House Ways and Means Chairman Kevin Brady has refashioned his year-end tax package to try to maximize GOP votes for a stand-alone bill, while dropping provisions the Senate could still pick up and pass this year, possibly as part of a huge wrap-up spending bill.

Brady, R-Texas, deleted $29.9 billion worth of tax provisions, collectively known as “extenders” because they are continually revived for a year or two at a time, that faced GOP opposition in the House. That includes one revenue-raiser disliked by the coal mining industry, which would extend the current tax they pay to support disabled miners with black lung disease; the tax would otherwise be slashed substantially next year.

Spending Talks About to Hit a Wall, New Tax Plan in Doubt
CQ Budget Podcast, Episode 90

Lawmakers are racing against the clock to pass seven more spending bills, but their efforts are likely to be a struggle amid President Trump's insistence for $5 billion for the border wall that Democrats don't want to give him, says CQ budget editor Peter Cohn. And CQ tax writer Doug Sword brings us up to date with the latest GOP effort to pass new tax legislation that would renew some tax breaks while making corrections to last year's massive tax overhaul. ...
Van Hollen Complains of ‘Dark of Night’ House GOP Tax Bill
Dems plan to hold hearings on problems with tax code overhaul

Sen. Chris Van Hollen said a 200-page-plus tax bill released late Monday by House Republicans would receive a cool reception from Democrats.

“It was sort of put together in the same way their huge tax bill was put together, in the dark of night,” Van Hollen said, referring to the tax code overhaul  signed into law last December. Van Hollen’s comments came at a “Election Impact: Tax Policy in 2019,” a Roll Call Live event held at FiscalNote headquarters on tax policies expected to take center stage in the 116th Congress. 

Grassley Will Step into Tax Storm, Finance Gavel in Hand
Iowa Republican was a key player on big-ticket measures during his previous tenure as Finance chairman

Sen. Charles E. Grassley is expected to be the next chairman of the Finance Committee, putting the Iowa Republican at the center of the storm in the 116th Congress on what could be divisive debates over tax, trade and health care policy.

Grassley cited a sense of “optimism” fueled by the “pro-growth” policies of a Republican president and Congress. “Looking ahead. ... I want to continue to work to make sure that as many Americans as possible get to experience this good economy for themselves,” he said in a statement released Friday. “That means working to provide Americans with additional tax relief and tax fairness so they can spend more of their hard-earned money on what’s important to them.”

K Street Turns Its Lonely Eyes to Grassley
Republican holds the key to cascading possibilities, from Judiciary to Finance to Banking

Fresh off a divisive Supreme Court battle, Senate Judiciary Chairman Charles E. Grassley has a complicated decision to make next month that has the business world watching with keen interest: whether to make the jump over to the Finance Committee chairmanship in the 116th Congress.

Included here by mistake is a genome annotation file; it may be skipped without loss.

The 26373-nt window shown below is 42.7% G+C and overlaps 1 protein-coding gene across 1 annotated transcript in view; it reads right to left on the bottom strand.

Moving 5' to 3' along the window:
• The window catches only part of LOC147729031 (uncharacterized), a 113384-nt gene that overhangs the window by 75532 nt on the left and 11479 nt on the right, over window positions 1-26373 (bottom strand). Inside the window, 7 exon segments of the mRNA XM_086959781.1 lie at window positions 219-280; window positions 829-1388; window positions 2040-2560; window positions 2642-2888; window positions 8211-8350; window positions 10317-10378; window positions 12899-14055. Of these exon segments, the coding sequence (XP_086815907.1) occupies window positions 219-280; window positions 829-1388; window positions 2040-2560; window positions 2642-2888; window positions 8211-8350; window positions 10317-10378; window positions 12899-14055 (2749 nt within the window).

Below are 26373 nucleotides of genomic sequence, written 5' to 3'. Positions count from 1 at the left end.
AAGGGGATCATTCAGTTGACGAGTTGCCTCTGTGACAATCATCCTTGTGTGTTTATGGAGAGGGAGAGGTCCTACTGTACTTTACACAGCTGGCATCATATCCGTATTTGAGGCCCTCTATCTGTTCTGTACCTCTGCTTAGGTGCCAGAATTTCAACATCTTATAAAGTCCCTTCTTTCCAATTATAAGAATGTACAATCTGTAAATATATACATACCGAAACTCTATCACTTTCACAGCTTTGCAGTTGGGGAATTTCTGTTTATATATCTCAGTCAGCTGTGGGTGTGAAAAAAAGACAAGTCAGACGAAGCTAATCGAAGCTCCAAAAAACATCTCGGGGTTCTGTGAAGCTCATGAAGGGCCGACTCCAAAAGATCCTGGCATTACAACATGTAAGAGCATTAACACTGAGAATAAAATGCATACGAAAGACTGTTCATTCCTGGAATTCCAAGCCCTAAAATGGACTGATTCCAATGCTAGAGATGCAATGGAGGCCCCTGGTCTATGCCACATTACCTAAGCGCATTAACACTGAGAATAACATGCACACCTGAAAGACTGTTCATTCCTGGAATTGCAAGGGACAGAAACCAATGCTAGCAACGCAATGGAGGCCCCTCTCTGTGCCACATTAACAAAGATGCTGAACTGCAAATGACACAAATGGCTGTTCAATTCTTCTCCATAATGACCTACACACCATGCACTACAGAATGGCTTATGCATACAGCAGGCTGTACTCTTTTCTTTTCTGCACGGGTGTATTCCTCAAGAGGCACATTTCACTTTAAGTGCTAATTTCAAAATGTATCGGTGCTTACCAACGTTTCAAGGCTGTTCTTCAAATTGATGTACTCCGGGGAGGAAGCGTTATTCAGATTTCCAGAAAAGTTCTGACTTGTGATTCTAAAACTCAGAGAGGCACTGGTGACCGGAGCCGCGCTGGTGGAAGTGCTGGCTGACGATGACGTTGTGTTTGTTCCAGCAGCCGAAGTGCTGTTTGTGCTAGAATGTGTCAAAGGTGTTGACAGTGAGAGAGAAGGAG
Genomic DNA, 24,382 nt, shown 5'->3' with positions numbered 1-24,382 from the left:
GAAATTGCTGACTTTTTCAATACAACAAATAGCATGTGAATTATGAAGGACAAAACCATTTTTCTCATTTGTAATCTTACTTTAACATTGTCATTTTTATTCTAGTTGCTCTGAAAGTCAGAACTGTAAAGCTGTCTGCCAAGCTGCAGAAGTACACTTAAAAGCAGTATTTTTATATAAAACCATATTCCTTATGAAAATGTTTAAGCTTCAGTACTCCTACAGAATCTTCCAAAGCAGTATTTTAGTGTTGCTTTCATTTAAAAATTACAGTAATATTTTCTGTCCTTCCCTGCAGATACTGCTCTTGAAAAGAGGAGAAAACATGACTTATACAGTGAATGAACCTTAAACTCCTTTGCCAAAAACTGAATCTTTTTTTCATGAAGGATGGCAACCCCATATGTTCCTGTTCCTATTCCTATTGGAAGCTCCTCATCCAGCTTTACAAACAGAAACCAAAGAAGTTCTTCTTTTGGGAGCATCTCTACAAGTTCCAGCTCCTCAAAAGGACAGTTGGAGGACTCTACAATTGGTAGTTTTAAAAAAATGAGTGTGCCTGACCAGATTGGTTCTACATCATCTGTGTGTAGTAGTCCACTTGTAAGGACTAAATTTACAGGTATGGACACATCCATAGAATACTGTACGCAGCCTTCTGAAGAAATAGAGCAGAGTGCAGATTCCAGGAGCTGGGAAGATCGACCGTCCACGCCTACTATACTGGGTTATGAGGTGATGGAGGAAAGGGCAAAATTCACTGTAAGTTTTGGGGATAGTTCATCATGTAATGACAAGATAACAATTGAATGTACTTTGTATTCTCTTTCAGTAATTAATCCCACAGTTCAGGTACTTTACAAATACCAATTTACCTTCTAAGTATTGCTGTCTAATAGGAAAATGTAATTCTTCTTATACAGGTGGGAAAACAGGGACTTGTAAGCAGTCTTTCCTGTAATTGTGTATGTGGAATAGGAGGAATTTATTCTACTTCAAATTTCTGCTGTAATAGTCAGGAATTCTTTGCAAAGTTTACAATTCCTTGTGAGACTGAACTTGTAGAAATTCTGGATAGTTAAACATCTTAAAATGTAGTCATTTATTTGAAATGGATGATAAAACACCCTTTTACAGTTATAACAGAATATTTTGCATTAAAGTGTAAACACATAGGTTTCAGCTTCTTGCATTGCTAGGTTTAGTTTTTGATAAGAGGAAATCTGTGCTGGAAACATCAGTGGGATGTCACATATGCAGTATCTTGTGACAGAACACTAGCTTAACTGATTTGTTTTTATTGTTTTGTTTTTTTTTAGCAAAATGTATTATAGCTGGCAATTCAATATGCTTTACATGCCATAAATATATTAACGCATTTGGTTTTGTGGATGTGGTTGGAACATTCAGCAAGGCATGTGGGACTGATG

“Ask me Nov. 7,” was all the Iowa Republican would say earlier this week on the topic. But the allure of returning to the helm of perhaps the most powerful committee in Congress, with jurisdiction over taxes, trade and health care policy, can’t be lost on Grassley, who was Finance chairman for part of 2001 and again from 2003 through 2006.

Federal Housing Finance Agency Director Melvin Watt Accused of ‘Unwanted Advances’
Accuser: Watt made it clear he had ‘an attraction’

A Federal Housing Finance Agency manager leveled charges of unwanted advances and sexual harassment against Director Melvin Watt during a hearing Thursday before the House Financial Services Committee.

Simone Grimes testified that beginning in 2015, when she brought to the regulator’s attention that she was to be paid less than her predecessor in an executive position, Watt offered her a “number of positions” but made clear each time that he had “an attraction” to her.

Trump Signals Intent to Nix Proposed Federal Pay Increase
Congress can weigh in if it feels need to maintain agreed-upon pay hike

President Donald Trump signaled his intent to rescind a scheduled pay increase for federal workers, informing Congress on Thursday that federal law allowed him to do so in the event of a “national emergency or serious economic conditions affecting the general welfare.”

The move drew a quick response from D.C.-area members and is almost certain to draw howls from the Senate, which included a 1.9 percent pay raise in its Financial Services spending bill. That measure was part of a four-bill, $154 billion package that passed the Senate 92-6 earlier this month.

Trump’s Controversial Pick for Banking Watchdog Clears First Hurdle
All eyes may be on Kavanaugh, but Kathy Kraninger nomination is kicking up dust too

The Senate Banking Committee advanced Thursday the controversial nomination of Kathy Kraninger to be director of the Consumer Financial Protection Bureau. The vote split on party lines, 13-12. 

The panel’s chairman, Michael D. Crapo of Idaho, said Kraninger was “well prepared” to lead the bureau, and that it’s no surprise her nomination is contentious because the CFPB was the most disputed aspect of the 2010 Dodd-Frank Act financial overhaul. 

Fate of Wall Street Watchdog Devolves Into a Squabble Over Acronyms
To many, the Consumer Financial Protection Bureau is the CFPB. Conservatives say that doesn’t even exist

Only in Washington would an argument erupt over a federal agency’s acronym.

To progressives, the agency is the Consumer Financial Protection Bureau, or the CFPB, which took on Wall Street and won compensation for more than 27 million consumers during its startup years under former Director Richard Cordray.

Senate Passes Spending Package, Rejects Trump’s Proposed Cuts
Chamber has now passed seven of the 12 annual spending bills

The Senate approved a $154.2 billion, four-bill fiscal 2019 spending package Wednesday as a continuing bipartisan effort in the chamber pushed it ahead of the House in the appropriations process.

The vote was 92-6. Republicans cast the opposing votes: Sens. Ted Cruz of Texas, Ron Johnson of Wisconsin, Mike Lee of Utah, Rand Paul of Kentucky, Ben Sasse of Nebraska and Patrick J. Toomey of Pennsylvania.